Many abuses are engendered into the World; or to speak more boldly, all the abuses in the World are engendered upon this, that we are taught to fear to make profession of our ignorance, and are bound to accept and follow all that we cannot refute, We speak of things by precepts and resolutions but I am drawn to hate likely things when men go about to set them down as infallible. I love, on the other hand, those words and phrases which mollify and moderate the temerity of our propositions" "It may be', 'Peradventutre', 'In some sort', 'Some', 'It is said', "I think' and such like and I have been a teacher I would have put this manner of answering in their mouths, inquiring and not resolving: 'What means it?', 'I understand it not', 'It may well be' that they should have rather kept the form of learners until three score years of age than present themselves Doctors at ten, as many do. There is some kind of ignorance strong and generous that for honor and courage is not beholding to knowledge: an ignorance which to conceive rightly there is required no less learning than to conceive true learning.
I would not be so hardy to speak, if was your duty to believe me: and so I answered a great man who blamed the sharpness and contention of my exhortations. When I see you bent and prepared on one side, with all the endeavor I can, I will propose the contrary to you, to resolve and enlighten your judgment but not to subdue and bind the same. God hath your hearts in his hands, and he will furnish you with a choice. I am not so malapert as to desire that my opinions alone to give sway to a matter of such important. My fortune has not raised them to so powerful and deep conclusions.
Truly, I have not only a great number of complexions, and an infinite many of opinions from which, had I a son of my own, I would dissuade him, willingly make him to distaste them. What? If the truest are not ever the most commodious for man, he being of so strange and untamed composition: whether it be to the purpose or from the purpose, it is no great matter.
"Of the Lame and Crippled", Florio's Montaigne, Third Book, Chapter 11. edited and abridged.
Monday, April 18, 2011
Given the immense influence the novel has come to have in recent times, it is hard for us the remember that such writers as Milton and Spinoza, Dr. Johnson and Hume, Burke and Kant, were familiar with only a few, rather primitive, examples of this genre. The burgeoning of the novel in the 19th and 20th centuries has altered the the map of the Western intellectual world and it has done so in ways that the philosophers and literary critics of the 17th and 18th century could never have foreseen.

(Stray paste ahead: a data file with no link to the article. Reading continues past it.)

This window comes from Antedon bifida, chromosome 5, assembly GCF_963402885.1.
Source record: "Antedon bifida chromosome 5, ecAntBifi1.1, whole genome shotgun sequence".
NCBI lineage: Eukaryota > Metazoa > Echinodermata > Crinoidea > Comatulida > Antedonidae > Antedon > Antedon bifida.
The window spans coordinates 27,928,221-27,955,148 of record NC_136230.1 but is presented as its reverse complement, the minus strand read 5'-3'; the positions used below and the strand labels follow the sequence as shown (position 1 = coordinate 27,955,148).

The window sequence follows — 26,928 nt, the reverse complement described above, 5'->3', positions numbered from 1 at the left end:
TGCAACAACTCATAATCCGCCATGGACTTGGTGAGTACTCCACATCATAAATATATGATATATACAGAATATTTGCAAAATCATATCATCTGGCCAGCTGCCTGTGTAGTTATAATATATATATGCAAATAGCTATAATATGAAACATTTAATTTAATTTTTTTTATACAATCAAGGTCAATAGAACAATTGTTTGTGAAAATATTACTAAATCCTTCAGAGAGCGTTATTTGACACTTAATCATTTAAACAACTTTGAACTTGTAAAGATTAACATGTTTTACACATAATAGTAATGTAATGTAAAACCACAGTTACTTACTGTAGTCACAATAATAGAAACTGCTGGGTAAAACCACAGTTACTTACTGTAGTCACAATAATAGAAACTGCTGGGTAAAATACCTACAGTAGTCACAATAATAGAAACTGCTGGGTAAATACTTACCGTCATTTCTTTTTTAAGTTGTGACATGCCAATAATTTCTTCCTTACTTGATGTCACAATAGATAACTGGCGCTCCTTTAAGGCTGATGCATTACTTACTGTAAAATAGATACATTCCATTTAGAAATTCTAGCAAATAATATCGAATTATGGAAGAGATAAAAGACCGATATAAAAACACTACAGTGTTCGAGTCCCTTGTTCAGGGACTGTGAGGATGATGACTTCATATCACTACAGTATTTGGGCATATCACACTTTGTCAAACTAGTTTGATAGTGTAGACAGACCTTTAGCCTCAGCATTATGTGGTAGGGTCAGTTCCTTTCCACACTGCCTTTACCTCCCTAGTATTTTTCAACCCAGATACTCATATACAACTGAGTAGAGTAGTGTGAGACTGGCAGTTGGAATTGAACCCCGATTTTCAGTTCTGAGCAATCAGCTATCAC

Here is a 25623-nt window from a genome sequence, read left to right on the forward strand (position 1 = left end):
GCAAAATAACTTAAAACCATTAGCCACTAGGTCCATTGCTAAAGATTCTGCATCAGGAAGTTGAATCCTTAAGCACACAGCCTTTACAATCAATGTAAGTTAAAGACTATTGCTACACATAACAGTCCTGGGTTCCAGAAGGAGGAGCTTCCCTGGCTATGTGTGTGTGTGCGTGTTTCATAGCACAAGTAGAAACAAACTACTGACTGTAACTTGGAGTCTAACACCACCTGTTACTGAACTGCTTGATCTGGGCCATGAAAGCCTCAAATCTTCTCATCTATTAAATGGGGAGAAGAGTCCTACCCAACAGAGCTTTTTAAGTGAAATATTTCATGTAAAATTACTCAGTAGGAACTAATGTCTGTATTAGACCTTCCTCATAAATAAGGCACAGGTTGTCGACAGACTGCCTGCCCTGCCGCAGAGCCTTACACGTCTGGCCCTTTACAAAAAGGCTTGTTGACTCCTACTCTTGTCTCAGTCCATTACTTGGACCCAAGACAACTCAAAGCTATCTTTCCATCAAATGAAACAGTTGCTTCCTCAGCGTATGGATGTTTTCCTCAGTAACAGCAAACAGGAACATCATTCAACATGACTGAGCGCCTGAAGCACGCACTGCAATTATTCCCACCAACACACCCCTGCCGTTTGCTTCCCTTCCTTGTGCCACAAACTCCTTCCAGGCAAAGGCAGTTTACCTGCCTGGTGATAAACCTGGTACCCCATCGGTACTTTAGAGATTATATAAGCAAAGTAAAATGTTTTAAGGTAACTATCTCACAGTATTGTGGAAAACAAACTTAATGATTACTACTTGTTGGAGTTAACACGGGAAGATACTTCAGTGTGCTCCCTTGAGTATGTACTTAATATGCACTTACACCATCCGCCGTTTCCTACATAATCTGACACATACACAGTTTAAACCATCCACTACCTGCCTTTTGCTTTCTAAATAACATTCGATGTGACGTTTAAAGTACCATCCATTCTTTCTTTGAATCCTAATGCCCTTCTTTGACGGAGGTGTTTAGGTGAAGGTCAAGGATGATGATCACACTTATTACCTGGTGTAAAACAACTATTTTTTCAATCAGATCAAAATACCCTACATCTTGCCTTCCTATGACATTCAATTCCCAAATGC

The emergence of the novel has contributed to a growing conviction among intellectuals that when we think about the effects of our actions on other human beings we can simply ignore a lot of questions that our ancestors traditionally thought relevant. These include Euthyphro’s question about whether our actions are pleasing to the gods, Plato’s question about whether they are dictated by a clear vision of the Good, and Kant’s question about whether their maxims can be universalized. Instead, a decision about what to do should be determined by as rich and full a knowledge of other people as possible – in particular-, knowledge of their own descriptions of their actions and of themselves. Our actions can be justified only when we are able to see how these actions look from the points of view of those affected by them.
Most novels tell us how other erring mortals think of themselves, how people quite unlike ourselves contrive to put the actions that appall us in a good light, how they give meaning to their miserable or tragic or banal lives. The problem of how to live our own lives then becomes a problem of how to balance our needs against theirs, and their self-descriptions against ours. To have a more educated, developed and sophisticated moral outlook is to be able to grasp more of these needs, and to understand more of these self-descriptions.
I have said previously that religion, in its unphilosophized form, resembles the novel in that it attempts to put us in relations to persons which are not mediated by questions of truth. The relation between a pious but uneducated Athenian of the 5th century and one of the Olympian deities, like that between an illiterate Christian and Christ, is an attempt to find redemption by getting in touch with a special, very powerful, immortal, sort of person. As Nietzsche said in The Birth of Tragedy, that sort of search for redemption becomes tinted with questions of truth only when Socrates, “with his belief in the explicabality of the nature of things,” suggests that “the mechanism of making concepts, judgments and inferences is to be prized above all other human activities.” The search becomes philosophical only after people like Socrates and Euripides have taken a skeptical stance towards the gods, a stance that Homer, and perhaps Aeschyles, would have been incapable of adopting.
The big difference, however, between religious worship and novel-reading is that immortals are the object of adoration or self-abnegating love or fearful obedience, rather than people in whose shoes we are trying to put ourselves. As soon as we begin to want to understand the gods, or to make Christianity or Buddhism reasonable, religion begins to fade away and be replaced by philosophy. That is why Martin Luther described such attempts at reasonableness as diabolical temptations and why Kierkegaard described them as occasions of sin. But novels rarely offer us god-like heroes and heroines, to whom our reaction resembles that of religious believer towards deities ( though some, of course, do – Superman comic books and the fantasies of Ayn Rand, for example.)